Parents Quit Jobs, Build Debt to Pay for Child Care
Families across the U.S. are spending $8,355 annually on child care — affecting career opportunities and household income, reports CNBC.
A May survey conducted by YouGov found that 45% of parents who plan to pay for child care over the summer will build credit card debt because of the cost, adding up to an average of $834 per child. During the school year, the survey reported an average cost of a little over $750 a month per child, notes CNBC. The survey used a sample size of 3,499 adults, including 718 parents with children under age 18.
According to Child Care Aware, parents spent an average of $9,200 to $9,600 per child on child care in 2019, representing more than 10% of household income for a married couple and 34% for single parents, notes CNBC. The survey also acknowledged that child care varies based on location, the kind of care and the number of children in the household.
“Monthly child care costs can feel like an extra mortgage payment, especially if you live in an expensive area or have more than one kid,” says Ted Rossman, Bankrate’s senior industry analyst, as reported by CNBC.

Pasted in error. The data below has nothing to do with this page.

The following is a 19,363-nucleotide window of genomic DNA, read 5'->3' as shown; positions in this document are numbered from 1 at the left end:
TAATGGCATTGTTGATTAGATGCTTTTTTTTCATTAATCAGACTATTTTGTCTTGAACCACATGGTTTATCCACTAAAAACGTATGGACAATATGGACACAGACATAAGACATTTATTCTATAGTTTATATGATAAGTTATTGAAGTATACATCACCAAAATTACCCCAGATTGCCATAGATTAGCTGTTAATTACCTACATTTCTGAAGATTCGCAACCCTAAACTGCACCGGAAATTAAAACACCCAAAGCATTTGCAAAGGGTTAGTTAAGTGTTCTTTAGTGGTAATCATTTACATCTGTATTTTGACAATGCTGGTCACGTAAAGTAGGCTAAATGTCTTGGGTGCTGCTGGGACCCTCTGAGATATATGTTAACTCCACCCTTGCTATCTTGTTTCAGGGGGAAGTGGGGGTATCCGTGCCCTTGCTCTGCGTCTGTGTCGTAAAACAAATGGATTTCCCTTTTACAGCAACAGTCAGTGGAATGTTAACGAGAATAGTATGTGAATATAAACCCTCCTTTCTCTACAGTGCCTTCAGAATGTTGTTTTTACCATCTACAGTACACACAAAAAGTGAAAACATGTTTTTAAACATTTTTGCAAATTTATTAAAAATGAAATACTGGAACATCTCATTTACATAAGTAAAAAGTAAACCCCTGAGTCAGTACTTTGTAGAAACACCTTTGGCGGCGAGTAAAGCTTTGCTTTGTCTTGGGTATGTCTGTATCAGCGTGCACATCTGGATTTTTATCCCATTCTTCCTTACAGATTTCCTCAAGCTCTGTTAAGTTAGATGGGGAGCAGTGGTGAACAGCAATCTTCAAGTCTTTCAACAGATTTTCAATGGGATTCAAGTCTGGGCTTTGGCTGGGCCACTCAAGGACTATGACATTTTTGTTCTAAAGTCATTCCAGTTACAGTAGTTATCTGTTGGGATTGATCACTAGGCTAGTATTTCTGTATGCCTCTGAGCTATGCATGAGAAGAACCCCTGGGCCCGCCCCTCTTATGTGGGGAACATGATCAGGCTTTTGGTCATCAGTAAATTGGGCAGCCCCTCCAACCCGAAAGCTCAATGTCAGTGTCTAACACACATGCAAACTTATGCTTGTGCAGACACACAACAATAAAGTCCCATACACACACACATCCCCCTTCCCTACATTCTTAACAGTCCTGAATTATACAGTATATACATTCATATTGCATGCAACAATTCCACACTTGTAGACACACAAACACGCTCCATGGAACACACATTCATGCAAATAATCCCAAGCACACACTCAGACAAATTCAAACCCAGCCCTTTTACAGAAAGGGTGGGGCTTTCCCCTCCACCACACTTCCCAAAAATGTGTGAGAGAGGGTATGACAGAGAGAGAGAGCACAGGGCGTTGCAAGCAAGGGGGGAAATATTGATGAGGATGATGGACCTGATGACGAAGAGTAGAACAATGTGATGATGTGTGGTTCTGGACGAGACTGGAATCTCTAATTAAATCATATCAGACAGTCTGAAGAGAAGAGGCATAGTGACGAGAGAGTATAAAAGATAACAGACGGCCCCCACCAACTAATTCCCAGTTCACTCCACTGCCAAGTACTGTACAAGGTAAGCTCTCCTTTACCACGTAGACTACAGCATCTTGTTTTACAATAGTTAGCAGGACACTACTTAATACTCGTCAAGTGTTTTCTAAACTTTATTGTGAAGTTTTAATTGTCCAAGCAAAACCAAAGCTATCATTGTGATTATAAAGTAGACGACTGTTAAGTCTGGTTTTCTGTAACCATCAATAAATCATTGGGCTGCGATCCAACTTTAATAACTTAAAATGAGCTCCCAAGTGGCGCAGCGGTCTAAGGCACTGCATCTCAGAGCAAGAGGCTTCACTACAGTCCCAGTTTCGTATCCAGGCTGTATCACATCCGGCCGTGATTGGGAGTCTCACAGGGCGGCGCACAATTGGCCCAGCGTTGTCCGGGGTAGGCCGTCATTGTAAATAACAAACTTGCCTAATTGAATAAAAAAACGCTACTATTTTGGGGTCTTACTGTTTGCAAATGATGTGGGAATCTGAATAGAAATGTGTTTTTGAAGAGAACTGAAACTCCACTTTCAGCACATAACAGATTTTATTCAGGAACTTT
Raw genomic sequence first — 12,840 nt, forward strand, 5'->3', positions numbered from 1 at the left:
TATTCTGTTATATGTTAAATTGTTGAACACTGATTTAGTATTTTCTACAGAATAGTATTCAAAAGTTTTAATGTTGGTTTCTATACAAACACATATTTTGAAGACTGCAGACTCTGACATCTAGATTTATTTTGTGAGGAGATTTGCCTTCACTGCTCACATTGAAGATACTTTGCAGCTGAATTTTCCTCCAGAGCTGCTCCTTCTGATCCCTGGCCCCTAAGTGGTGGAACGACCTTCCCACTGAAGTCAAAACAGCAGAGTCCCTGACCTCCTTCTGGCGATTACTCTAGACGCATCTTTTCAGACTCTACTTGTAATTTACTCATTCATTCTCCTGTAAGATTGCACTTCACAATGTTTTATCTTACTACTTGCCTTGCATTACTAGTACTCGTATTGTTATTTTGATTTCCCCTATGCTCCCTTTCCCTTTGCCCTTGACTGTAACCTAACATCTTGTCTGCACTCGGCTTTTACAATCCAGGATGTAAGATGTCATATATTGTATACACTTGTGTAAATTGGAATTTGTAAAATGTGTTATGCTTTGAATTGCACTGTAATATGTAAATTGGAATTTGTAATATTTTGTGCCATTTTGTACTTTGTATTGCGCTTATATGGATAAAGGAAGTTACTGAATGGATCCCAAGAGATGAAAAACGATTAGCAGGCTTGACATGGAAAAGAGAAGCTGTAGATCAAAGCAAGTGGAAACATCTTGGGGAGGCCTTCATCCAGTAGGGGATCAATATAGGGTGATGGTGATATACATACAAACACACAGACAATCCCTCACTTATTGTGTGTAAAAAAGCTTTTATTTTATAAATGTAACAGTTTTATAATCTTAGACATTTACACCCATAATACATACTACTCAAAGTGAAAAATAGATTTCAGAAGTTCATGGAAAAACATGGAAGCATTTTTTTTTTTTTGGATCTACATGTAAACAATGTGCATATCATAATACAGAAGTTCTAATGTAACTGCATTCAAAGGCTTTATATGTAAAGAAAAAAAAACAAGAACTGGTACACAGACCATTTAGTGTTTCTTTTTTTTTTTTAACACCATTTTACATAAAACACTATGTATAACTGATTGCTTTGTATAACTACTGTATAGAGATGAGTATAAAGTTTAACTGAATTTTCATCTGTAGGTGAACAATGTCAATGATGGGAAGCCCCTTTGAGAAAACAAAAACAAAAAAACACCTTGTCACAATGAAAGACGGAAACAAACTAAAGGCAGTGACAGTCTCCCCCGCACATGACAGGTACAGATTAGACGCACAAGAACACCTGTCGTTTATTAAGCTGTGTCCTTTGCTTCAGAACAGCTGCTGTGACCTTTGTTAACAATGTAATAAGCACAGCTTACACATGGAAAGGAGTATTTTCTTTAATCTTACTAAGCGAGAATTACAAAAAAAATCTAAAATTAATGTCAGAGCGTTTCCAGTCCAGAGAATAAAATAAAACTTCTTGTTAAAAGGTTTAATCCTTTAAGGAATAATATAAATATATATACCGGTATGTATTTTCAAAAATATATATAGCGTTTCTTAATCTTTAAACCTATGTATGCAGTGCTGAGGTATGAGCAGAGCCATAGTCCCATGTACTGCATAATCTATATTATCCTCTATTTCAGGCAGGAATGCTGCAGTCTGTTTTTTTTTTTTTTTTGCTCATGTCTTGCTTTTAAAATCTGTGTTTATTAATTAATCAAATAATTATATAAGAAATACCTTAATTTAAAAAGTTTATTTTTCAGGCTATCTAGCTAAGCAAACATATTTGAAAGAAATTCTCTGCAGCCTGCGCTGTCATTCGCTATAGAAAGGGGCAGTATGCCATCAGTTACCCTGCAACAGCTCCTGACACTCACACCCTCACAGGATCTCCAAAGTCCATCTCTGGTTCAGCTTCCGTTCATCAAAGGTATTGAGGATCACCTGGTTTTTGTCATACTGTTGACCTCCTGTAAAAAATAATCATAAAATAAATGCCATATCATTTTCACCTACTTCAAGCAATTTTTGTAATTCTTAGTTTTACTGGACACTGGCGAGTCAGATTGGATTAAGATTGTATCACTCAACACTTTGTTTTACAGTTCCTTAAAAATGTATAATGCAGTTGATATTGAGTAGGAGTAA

“Sometimes it makes more sense for a parent to leave the workforce rather than working and putting so much of their salary toward child care,” he added.
Child care costs are also making an impact on careers and work schedules. CNBC noted that according to the survey, 45% of parents with children under the age of 18 stated that they or their partner changed their work schedule to care for their kids during the pandemic and 17% said they or their partner quit their job to care for the kids.
While child care costs are a heavy burden on families across the U.S., the IRS will begin distributing the $3,000 child tax credit as advanced payments starting July 15. CNBC reported that 39 million households will receive these monthly payments between July and December.
Families can receive up to $300 per child under the age of 6 and $250 per child between the ages of 6 and 17. These amounts are for individuals earning less than $75,000 a year or $150,000 for couples filing jointly. For those earning more, these amounts will be phased out.
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